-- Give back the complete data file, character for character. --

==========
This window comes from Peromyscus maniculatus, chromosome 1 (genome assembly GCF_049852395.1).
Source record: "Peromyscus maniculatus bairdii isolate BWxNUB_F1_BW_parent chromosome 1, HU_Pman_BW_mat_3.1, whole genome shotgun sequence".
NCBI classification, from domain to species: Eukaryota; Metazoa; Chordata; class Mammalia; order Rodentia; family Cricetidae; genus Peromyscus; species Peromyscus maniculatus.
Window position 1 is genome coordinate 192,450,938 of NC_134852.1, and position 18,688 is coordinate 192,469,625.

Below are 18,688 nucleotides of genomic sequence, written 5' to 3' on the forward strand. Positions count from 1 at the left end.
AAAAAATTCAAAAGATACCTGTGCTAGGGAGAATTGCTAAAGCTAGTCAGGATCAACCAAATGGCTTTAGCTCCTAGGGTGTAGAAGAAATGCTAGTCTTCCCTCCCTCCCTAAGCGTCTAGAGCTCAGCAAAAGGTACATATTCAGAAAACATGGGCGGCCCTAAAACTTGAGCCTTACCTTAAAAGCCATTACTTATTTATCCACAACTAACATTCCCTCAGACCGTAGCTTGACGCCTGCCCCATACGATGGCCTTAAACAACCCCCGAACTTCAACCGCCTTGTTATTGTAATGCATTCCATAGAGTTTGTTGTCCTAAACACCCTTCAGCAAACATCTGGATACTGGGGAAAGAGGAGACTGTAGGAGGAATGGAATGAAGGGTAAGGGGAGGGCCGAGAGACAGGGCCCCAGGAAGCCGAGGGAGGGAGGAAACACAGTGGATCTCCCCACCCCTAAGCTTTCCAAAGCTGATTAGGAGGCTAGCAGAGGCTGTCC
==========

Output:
This window comes from Peromyscus maniculatus, chromosome 1 (genome assembly GCF_049852395.1).
Source record: "Peromyscus maniculatus bairdii isolate BWxNUB_F1_BW_parent chromosome 1, HU_Pman_BW_mat_3.1, whole genome shotgun sequence".
NCBI classification, from domain to species: Eukaryota; Metazoa; Chordata; class Mammalia; order Rodentia; family Cricetidae; genus Peromyscus; species Peromyscus maniculatus.
Window position 1 is genome coordinate 192,450,938 of NC_134852.1, and position 18,688 is coordinate 192,469,625.

Below are 18,688 nucleotides of genomic sequence, written 5' to 3' on the forward strand. Positions count from 1 at the left end.
AAAAAATTCAAAAGATACCTGTGCTAGGGAGAATTGCTAAAGCTAGTCAGGATCAACCAAATGGCTTTAGCTCCTAGGGTGTAGAAGAAATGCTAGTCTTCCCTCCCTCCCTAAGCGTCTAGAGCTCAGCAAAAGGTACATATTCAGAAAACATGGGCGGCCCTAAAACTTGAGCCTTACCTTAAAAGCCATTACTTATTTATCCACAACTAACATTCCCTCAGACCGTAGCTTGACGCCTGCCCCATACGATGGCCTTAAACAACCCCCGAACTTCAACCGCCTTGTTATTGTAATGCATTCCATAGAGTTTGTTGTCCTAAACACCCTTCAGCAAACATCTGGATACTGGGGAAAGAGGAGACTGTAGGAGGAATGGAATGAAGGGTAAGGGGAGGGCCGAGAGACAGGGCCCCAGGAAGCCGAGGGAGGGAGGAAACACAGTGGATCTCCCCACCCCTAAGCTTTCCAAAGCTGATTAGGAGGCTAGCAGAGGCTGTCC